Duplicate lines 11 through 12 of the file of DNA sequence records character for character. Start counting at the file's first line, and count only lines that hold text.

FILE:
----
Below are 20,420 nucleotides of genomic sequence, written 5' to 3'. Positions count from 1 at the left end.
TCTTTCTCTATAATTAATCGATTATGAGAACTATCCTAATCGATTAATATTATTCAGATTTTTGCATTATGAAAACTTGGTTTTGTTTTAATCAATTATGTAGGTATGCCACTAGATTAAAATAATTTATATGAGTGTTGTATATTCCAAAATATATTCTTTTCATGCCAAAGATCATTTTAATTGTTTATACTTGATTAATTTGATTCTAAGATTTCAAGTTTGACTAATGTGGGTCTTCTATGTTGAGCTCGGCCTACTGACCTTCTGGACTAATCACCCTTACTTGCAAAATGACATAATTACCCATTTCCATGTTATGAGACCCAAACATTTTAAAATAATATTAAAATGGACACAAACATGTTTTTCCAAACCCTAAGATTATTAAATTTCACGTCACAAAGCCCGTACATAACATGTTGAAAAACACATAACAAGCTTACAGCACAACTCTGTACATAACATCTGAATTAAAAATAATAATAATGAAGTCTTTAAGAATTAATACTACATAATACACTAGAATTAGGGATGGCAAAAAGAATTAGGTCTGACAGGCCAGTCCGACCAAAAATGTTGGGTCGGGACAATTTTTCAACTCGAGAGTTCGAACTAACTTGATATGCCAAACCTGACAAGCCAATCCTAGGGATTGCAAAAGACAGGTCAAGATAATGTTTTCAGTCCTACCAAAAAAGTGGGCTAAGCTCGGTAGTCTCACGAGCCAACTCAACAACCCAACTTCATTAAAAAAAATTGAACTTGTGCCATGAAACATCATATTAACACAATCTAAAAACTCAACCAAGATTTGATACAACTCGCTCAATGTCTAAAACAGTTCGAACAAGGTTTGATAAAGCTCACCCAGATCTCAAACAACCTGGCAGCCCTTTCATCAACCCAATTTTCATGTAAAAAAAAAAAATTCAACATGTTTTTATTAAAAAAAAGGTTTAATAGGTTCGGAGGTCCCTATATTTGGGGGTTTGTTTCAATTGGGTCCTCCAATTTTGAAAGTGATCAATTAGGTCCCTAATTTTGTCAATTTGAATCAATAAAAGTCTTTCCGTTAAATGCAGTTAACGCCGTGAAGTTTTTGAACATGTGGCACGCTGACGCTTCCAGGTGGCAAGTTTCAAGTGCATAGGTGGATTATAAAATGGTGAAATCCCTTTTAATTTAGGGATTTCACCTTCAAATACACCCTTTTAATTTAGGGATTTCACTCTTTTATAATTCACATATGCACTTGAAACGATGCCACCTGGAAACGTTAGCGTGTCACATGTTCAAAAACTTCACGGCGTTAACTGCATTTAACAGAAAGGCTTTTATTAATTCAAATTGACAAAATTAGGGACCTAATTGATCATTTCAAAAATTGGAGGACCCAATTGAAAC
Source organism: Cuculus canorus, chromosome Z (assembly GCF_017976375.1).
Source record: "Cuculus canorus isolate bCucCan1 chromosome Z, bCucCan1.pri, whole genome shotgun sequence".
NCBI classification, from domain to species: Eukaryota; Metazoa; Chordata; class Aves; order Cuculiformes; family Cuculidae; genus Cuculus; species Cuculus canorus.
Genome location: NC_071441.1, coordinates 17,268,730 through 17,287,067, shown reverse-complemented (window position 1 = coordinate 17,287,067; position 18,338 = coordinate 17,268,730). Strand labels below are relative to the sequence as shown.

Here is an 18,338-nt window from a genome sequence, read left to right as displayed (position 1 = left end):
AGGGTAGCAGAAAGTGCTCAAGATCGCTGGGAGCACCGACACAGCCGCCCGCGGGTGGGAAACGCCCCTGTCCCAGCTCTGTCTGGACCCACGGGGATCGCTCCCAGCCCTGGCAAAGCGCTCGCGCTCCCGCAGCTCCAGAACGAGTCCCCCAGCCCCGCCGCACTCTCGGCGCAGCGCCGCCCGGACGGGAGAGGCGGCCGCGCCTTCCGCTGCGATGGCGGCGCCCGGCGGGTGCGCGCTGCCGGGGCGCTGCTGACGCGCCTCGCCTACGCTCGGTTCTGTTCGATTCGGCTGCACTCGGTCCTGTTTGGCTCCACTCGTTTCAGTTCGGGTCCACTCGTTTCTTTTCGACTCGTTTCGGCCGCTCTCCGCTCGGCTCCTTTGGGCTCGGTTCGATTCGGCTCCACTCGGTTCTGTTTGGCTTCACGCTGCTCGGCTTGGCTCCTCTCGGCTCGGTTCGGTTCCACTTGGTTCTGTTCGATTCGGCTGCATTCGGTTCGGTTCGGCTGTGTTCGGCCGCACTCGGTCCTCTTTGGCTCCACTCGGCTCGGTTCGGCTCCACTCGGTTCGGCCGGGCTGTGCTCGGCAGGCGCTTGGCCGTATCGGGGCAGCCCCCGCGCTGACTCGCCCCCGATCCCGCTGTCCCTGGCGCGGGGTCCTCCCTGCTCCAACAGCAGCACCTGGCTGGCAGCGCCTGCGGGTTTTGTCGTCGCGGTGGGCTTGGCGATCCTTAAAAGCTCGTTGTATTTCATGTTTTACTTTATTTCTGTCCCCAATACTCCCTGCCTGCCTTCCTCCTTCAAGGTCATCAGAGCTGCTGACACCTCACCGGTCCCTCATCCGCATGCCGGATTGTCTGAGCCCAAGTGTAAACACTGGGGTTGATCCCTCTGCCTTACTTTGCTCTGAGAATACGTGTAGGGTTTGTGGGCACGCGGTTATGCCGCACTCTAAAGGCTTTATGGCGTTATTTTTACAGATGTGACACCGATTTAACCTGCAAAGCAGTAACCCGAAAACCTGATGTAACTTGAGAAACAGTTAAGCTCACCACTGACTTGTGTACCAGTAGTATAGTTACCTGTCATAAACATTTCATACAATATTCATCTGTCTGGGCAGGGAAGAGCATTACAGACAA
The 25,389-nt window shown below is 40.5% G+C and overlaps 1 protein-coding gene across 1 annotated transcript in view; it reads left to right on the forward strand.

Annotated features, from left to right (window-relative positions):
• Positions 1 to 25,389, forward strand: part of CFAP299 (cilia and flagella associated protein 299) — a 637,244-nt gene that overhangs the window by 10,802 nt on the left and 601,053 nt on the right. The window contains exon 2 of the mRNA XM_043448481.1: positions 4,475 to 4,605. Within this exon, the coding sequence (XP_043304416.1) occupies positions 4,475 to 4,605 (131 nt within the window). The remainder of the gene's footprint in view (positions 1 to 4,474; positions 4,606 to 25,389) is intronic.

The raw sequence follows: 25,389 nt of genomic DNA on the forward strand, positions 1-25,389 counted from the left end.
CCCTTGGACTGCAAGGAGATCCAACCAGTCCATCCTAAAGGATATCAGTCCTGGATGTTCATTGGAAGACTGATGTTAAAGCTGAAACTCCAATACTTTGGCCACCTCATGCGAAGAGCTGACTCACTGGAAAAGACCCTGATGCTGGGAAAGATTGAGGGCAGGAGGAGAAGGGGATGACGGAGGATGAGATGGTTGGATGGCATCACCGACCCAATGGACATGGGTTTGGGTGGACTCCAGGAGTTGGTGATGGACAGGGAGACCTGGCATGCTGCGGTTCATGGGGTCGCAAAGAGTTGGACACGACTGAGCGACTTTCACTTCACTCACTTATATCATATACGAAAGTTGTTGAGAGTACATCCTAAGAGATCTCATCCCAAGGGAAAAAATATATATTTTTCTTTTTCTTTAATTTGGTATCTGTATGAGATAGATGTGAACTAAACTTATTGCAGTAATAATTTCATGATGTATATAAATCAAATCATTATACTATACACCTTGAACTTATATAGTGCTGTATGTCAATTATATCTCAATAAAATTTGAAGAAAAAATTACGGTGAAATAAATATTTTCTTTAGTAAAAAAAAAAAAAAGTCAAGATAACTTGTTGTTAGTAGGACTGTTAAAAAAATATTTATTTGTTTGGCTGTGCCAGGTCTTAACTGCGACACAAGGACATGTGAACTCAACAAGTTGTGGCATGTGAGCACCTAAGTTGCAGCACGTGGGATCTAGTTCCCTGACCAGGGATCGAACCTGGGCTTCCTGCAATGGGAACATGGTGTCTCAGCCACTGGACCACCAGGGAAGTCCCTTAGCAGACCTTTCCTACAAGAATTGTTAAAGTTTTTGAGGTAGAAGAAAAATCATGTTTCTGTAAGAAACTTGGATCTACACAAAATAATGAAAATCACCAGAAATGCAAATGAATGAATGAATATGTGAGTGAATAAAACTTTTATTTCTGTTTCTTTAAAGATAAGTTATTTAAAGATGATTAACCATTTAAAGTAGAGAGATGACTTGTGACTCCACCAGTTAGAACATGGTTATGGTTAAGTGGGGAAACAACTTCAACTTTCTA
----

• Positions 1 to 25,389, forward strand: part of CFAP299 (cilia and flagella associated protein 299) — a 637,244-nt gene that overhangs the window by 10,802 nt on the left and 601,053 nt on the right. The window contains exon 2 of the mRNA XM_043448481.1: positions 4,475 to 4,605. Within this exon, the coding sequence (XP_043304416.1) occupies positions 4,475 to 4,605 (131 nt within the window). The remainder of the gene's footprint in view (positions 1 to 4,474; positions 4,606 to 25,389) is intronic.

The raw sequence follows: 25,389 nt of genomic DNA on the forward strand, positions 1-25,389 counted from the left end.